In high mountain zones, highly variable conditions such as bedrock, climate, and the type of vegetation affecting litter decomposition lead to great differences in the morphology and the thickness of organic surface layers. Two different zonal subtypes of Moder are so far known.
The subtype Tangel is typically characterised by an Ovh horizon occurring in the contact zone with the bedrock. The Ovh horizon is finely friable and has a loose structure. Compared to the overlying O horizons, the Ovh usually has a higher pH and a lower CN ratio. Often, the Ovh horizon also shows a higher Ca content and contains chippings of limestone. The mineral content in the Ovh may also be increased due to deposition of aeolian dust or mixing of mineral soil via tree throw. The Obh horizon overlaying the Ovh is usually >10 cm thick and has a much lower pH, mostly <4 (pH CaCl2).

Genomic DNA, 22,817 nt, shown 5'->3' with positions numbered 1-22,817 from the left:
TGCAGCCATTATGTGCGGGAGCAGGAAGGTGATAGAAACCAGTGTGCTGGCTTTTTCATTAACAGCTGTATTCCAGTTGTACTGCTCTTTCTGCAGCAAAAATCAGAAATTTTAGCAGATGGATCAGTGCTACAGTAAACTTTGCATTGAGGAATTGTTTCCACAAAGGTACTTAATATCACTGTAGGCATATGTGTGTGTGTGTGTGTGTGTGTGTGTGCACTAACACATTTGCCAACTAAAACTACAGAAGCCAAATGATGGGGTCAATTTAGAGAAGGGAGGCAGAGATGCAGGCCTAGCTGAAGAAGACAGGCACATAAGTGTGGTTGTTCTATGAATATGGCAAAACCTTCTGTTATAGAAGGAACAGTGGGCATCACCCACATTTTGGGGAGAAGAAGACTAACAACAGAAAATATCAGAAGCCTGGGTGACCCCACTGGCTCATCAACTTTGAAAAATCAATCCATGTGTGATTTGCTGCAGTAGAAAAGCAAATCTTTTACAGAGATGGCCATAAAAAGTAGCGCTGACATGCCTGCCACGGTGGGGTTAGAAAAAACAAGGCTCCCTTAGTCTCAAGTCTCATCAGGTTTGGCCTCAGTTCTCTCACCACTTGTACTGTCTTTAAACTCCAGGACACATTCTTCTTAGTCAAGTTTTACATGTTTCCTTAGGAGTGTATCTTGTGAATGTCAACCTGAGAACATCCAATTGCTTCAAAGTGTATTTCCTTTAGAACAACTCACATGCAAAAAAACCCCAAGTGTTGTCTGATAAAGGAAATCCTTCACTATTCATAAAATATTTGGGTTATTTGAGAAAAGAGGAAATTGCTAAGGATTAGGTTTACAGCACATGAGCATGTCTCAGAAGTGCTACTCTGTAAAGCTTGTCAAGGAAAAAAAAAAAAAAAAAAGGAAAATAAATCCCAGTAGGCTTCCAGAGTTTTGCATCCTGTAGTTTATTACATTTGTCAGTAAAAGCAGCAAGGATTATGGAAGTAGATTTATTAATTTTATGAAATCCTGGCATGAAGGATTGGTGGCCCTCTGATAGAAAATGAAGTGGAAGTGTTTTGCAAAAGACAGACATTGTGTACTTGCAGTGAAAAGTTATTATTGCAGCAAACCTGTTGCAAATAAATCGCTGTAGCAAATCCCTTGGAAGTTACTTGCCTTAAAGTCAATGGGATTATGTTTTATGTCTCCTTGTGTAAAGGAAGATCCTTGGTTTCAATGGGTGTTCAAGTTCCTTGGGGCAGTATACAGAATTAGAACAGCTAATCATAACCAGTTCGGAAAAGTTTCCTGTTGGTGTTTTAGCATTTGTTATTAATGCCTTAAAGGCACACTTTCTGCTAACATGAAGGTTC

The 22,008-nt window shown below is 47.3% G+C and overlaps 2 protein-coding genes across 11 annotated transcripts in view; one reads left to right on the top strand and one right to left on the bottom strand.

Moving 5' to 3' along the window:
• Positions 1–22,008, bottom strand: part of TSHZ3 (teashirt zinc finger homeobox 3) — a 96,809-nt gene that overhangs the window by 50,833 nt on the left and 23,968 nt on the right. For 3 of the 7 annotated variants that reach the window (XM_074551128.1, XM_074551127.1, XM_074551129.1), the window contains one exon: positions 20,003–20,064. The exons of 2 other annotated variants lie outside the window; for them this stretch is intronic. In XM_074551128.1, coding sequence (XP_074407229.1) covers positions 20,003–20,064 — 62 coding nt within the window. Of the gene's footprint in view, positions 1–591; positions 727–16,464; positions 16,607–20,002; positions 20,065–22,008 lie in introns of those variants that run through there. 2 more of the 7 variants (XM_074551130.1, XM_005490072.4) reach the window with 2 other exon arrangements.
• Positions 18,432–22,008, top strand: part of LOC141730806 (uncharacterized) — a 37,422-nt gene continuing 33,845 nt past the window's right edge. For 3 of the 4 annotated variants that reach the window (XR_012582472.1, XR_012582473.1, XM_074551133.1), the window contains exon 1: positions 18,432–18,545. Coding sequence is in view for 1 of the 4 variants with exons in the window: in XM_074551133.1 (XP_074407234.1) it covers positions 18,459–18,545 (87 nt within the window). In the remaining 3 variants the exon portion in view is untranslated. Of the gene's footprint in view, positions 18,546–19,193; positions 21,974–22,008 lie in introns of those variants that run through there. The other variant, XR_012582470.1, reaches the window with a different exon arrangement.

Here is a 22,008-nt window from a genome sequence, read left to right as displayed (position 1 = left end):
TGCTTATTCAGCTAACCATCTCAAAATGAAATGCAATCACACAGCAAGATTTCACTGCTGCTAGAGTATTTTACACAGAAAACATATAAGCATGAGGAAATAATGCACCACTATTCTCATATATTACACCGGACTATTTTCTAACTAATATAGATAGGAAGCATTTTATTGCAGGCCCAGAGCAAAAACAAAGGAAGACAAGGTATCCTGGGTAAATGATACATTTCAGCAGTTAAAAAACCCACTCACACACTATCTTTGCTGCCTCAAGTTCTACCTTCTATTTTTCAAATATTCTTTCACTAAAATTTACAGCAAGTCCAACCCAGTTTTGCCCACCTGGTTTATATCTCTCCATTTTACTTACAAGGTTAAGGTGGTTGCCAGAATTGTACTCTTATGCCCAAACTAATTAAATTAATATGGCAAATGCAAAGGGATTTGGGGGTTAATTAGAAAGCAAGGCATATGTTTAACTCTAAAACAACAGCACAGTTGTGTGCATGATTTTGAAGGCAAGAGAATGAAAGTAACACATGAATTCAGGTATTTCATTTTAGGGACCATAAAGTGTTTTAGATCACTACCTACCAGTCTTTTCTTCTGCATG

The thickness of the organic layer may vary from >15 cm up to >100 cm. The occurrence of thick organic layers is described predominantly on limestone and dolomite, rarely on silicate rocks. Tangel occurs particularly in montane to subalpine zones with high precipitation. The typical Tangel frequently occurs where transitions to moist or hydromorphic humus forms are observed. So far, Tangel humus forms are insufficiently studied, and soil data are rarely presented. Therefore, no further subdivision is provided, and in the first instance, only Tangel on limestone with an Ovh horizon is defined. It can be expected that transitional types to Mor or other Moder subtypes will occur, as well as Tangel humus form on unconsolidated rock. Distinct features are:

  • Ol horizon is present all year round;
  • Of horizon is present all year round and thin (<5 cm);
  • Obh horizon is present, with diffuse boundary with underlying Ovh; and
  • Ovh horizon is present and directly overlies the C horizon.

Organic surface layer of a Tangel under mountain pine (Pinus mugo) on limestone
(Photo: Gerhard Milbert).